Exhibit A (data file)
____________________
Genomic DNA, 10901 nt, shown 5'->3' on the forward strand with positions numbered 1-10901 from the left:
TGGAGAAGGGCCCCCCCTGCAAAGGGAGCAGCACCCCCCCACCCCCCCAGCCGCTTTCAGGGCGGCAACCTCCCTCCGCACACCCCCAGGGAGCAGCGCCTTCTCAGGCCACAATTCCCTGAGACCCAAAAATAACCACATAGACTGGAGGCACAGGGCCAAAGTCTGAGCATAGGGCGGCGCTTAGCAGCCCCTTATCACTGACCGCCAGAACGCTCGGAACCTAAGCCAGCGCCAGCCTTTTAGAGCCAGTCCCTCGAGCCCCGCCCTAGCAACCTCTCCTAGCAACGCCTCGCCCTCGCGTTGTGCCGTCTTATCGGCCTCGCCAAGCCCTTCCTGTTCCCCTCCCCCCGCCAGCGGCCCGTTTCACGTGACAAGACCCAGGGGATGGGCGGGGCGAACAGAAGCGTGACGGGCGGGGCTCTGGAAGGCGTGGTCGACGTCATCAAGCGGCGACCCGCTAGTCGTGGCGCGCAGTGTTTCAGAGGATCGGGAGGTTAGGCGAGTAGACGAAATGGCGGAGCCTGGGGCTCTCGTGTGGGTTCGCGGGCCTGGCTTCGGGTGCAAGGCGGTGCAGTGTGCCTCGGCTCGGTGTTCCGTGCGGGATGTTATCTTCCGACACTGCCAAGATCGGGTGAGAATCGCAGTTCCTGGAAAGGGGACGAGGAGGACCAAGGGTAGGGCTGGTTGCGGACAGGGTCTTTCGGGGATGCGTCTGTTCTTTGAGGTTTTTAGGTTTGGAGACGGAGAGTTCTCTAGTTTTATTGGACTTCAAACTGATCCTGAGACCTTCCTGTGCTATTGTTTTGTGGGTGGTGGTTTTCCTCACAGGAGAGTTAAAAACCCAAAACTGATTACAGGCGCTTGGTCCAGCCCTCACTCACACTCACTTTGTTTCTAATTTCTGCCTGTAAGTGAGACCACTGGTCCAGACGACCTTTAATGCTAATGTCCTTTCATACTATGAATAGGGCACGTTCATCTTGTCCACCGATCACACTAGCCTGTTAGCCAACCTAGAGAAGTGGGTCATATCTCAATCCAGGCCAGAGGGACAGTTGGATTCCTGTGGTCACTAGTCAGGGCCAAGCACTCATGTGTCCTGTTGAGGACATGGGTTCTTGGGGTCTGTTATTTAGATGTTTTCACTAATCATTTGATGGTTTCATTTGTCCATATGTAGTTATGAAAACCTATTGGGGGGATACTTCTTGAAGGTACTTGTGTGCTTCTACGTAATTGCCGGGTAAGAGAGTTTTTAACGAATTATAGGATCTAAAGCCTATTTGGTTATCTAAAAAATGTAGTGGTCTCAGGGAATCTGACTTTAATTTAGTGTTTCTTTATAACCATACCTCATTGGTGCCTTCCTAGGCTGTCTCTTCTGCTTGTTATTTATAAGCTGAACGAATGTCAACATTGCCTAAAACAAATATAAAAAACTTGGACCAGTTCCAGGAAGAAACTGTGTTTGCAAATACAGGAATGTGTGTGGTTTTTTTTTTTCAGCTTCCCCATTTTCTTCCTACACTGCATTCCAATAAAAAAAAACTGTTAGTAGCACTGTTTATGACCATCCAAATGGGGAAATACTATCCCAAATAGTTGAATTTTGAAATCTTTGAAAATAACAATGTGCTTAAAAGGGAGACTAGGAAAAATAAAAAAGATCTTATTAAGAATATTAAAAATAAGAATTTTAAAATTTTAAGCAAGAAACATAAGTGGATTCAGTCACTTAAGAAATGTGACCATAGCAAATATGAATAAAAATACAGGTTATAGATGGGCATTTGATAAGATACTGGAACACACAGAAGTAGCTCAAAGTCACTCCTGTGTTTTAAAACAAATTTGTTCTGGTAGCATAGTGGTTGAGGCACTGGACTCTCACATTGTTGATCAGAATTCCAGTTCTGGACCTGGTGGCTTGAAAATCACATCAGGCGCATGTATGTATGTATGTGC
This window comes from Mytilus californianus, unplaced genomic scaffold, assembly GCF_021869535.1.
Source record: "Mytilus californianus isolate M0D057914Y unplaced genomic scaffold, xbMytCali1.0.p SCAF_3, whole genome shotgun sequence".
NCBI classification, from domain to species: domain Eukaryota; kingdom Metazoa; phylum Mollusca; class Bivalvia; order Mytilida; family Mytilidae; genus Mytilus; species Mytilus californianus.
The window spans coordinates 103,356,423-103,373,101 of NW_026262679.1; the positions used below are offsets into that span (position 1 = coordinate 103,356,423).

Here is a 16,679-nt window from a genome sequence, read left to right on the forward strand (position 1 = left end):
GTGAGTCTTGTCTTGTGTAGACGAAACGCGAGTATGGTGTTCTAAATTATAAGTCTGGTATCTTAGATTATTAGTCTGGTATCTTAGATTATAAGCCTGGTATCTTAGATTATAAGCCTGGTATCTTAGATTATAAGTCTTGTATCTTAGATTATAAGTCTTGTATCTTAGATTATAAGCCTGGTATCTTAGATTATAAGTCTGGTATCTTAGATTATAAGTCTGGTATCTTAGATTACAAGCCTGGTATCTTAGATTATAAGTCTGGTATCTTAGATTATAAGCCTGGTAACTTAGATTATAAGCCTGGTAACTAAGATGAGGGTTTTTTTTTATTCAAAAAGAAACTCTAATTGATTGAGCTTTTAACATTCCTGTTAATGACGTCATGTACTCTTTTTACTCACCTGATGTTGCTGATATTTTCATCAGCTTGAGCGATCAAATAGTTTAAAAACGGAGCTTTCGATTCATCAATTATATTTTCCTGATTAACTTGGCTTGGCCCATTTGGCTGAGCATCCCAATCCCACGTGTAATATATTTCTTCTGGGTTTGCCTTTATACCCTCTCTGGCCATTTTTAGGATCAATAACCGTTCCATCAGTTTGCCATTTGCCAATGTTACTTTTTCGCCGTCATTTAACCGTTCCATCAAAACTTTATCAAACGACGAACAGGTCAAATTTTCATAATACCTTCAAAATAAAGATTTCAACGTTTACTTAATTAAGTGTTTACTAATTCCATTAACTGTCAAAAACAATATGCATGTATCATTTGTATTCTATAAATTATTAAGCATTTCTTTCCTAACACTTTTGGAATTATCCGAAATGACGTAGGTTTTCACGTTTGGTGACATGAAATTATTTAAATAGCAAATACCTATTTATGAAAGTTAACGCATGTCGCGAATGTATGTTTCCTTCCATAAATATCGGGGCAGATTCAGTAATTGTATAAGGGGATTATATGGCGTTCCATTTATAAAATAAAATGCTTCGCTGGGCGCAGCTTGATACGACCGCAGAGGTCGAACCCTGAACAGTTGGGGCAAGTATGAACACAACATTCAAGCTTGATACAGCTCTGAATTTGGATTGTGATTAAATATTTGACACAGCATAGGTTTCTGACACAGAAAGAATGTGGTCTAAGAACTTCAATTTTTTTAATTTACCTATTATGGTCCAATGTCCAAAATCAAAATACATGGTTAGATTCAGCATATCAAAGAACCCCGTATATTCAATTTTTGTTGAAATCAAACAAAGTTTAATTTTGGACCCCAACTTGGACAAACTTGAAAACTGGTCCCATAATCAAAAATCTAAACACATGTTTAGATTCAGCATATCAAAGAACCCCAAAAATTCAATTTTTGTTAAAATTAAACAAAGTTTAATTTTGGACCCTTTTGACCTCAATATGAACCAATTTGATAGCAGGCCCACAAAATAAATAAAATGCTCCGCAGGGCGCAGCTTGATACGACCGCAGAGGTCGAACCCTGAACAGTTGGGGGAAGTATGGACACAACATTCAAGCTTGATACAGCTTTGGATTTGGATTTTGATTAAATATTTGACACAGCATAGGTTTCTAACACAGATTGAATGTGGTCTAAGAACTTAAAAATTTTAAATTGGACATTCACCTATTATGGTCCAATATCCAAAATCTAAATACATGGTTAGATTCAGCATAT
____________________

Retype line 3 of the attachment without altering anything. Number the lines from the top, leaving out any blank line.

This window comes from Mytilus californianus, unplaced genomic scaffold, assembly GCF_021869535.1.